GMAT

What is the GMAT(Graduate Management Admission Test)?

The Graduate Management Admission Test (GMAT) is a Computer Adaptive Test (CAT) intended to assess certain analytical, writing, quantitative, verbal, and reading skills in written English for use in admission to a graduate management program, such as an MBA. It requires knowledge of certain specific grammar and knowledge of certain specific algebra, geometry, and arithmetic.

Business schools use the test as a criterion for admission into a wide range of graduate management programs, including MBA, Master of Accountancy, and Master of Finance programs.

The intended purpose of the GMAT is to predict student success in graduate business programs. It can be taken up to five times a year. Each attempt must be at least 16 days apart.

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Format and timing

The GMAT exam consists of four sections: an analytical writing assessment, an integrated reasoning section, a quantitative section, and a verbal section. Total testing time is three and a half hours, but test takers should plan for a total time of approximately four hours, with breaks.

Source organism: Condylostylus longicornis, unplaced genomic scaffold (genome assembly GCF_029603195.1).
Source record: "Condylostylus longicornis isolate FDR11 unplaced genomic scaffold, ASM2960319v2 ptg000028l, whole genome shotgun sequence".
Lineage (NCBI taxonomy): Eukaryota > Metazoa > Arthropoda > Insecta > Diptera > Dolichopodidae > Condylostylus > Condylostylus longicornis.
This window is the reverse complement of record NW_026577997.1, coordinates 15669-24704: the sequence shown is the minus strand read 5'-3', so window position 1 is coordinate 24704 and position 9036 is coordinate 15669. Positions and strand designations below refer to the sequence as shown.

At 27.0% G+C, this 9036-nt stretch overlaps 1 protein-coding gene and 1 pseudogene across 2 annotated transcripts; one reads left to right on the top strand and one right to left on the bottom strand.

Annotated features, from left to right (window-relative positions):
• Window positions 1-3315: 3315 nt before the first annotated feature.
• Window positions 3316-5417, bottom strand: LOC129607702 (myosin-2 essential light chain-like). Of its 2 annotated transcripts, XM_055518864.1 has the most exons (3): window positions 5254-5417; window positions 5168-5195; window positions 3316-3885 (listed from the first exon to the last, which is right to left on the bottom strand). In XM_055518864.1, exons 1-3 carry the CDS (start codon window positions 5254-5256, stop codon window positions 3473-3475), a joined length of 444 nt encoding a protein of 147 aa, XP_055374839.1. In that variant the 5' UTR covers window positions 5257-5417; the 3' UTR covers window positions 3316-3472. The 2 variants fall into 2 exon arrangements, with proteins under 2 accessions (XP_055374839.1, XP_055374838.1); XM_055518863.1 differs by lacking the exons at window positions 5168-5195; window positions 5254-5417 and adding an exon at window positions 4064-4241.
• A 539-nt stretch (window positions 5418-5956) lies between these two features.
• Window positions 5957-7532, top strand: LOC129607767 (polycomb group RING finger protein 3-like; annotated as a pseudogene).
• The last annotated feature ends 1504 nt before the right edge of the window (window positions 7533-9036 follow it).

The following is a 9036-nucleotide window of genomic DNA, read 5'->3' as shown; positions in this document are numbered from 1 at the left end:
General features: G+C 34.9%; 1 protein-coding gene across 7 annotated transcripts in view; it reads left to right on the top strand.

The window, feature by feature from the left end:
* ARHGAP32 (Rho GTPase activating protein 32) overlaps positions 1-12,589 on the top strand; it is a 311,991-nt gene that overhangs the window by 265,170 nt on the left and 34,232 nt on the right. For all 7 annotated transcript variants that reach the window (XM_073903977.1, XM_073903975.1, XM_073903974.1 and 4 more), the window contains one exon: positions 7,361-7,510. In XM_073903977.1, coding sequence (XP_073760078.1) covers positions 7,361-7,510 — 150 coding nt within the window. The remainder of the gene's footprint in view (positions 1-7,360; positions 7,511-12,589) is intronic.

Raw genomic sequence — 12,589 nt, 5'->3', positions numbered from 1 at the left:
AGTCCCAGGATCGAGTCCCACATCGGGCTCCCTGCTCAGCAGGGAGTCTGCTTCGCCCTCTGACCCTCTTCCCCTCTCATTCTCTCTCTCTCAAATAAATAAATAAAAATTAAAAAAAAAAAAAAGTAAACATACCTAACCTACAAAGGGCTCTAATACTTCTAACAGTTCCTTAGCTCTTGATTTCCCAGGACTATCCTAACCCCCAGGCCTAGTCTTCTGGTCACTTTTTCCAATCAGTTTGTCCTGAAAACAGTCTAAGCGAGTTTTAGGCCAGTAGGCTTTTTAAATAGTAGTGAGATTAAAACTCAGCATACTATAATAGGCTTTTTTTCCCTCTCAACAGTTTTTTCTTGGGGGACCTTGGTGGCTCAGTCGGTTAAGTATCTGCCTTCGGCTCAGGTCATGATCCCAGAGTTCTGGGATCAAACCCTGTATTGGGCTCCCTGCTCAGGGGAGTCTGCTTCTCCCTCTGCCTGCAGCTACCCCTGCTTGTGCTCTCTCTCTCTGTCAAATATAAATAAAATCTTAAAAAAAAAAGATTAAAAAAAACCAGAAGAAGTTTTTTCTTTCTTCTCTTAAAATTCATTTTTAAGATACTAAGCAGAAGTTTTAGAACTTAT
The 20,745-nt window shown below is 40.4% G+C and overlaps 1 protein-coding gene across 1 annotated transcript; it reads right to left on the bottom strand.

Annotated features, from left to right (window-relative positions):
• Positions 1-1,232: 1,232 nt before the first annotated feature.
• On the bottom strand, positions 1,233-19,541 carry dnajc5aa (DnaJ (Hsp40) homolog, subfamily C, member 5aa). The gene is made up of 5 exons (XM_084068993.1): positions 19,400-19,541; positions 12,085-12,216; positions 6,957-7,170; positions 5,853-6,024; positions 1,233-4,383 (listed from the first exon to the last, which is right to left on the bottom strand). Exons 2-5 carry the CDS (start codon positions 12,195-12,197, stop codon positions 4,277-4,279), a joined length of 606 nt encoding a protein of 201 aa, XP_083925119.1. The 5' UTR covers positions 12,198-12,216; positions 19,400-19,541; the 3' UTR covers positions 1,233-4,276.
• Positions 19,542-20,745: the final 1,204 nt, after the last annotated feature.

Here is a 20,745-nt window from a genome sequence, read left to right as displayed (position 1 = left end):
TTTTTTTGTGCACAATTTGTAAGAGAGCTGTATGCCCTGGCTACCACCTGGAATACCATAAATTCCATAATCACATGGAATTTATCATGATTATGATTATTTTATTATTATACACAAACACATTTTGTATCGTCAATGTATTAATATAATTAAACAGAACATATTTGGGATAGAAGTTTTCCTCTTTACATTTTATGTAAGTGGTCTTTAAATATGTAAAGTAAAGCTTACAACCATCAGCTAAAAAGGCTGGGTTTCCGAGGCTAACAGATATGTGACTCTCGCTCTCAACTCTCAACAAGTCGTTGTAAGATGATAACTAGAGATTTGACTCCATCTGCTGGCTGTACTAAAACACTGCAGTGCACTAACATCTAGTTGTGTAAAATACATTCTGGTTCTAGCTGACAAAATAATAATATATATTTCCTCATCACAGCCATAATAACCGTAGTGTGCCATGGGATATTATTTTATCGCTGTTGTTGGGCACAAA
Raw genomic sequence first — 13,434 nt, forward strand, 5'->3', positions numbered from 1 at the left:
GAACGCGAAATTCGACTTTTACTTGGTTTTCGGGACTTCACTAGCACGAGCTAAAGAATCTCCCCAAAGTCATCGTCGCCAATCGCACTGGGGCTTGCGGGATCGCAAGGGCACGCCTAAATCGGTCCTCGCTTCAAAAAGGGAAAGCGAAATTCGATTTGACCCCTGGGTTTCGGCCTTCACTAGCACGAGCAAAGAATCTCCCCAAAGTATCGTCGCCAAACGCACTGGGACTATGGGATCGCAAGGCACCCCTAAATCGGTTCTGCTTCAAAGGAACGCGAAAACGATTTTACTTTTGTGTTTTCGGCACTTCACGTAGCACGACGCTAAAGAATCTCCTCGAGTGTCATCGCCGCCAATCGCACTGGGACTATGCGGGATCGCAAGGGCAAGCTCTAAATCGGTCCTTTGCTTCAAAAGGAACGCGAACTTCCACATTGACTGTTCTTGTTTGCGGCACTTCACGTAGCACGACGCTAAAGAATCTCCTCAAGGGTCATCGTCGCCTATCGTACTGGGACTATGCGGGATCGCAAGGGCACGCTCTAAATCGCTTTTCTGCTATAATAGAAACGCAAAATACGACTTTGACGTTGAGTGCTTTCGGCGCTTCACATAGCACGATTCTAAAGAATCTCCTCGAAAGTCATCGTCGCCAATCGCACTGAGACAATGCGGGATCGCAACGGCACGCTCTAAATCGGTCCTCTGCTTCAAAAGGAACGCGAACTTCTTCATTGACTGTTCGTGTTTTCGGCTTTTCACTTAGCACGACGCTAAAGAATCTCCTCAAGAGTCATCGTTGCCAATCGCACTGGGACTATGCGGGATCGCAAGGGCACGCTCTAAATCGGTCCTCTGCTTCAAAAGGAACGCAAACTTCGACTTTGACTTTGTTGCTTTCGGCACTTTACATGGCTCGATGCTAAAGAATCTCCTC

Test takers have 30 minutes for the analytical writing assessment and another 30 minutes to work through 12 questions, which often have multiple parts, on the integrated reasoning section and are given 75 minutes to work through 37 questions in the quantitative section and another 75 minutes to get through 41 questions in the verbal section.

The quantitative and verbal sections of the GMAT exam are both multiple-choice and are administered in the computer-adaptive format, adjusting to a test taker’s level of ability.

  • Analytical writing assessment (30 minutes, 1 essay) - The analytical writing assessment is graded on a scale of 0 (minimum) to 6 (maximum) in half-point intervals
  • Integrated reasoning (30 minutes,12 questions) - The integrated reasoning section consists of 12 questions (which often consist of multiple parts themselves) in four different formats: graphics interpretation, two-part analysis, table analysis, and multi-source reasoning. Integrated reasoning scores range from 1 to 8. Like the Analytical Writing Assessment (AWA), this section is scored separately from the quantitative and verbal section.
  • Quantitative (75minutes, 37 questions) -The quantitative section of the GMAT seeks to measure the ability to reason quantitatively, solve quantitative problems, interpret graphic data, and analyze and use information given in a problem. Questions require knowledge of certain algebra, geometry, and arithmetic. There are two types of quantitative questions: problem solving and data sufficiency. Scores range from 0 to 60, although GMAC only reports scores between 6 and 51.

  • Verbal (75minutes, 41 questions) - The verbal section of the GMAT exam includes the following question types: reading comprehension, critical reasoning, and sentence correction. Each question type gives five answer options from which to select. Verbal scores range from 0 to 60.

Scoring

The total GMAT score ranges from 200 to 800 and measures performance on the quantitative and verbal sections together.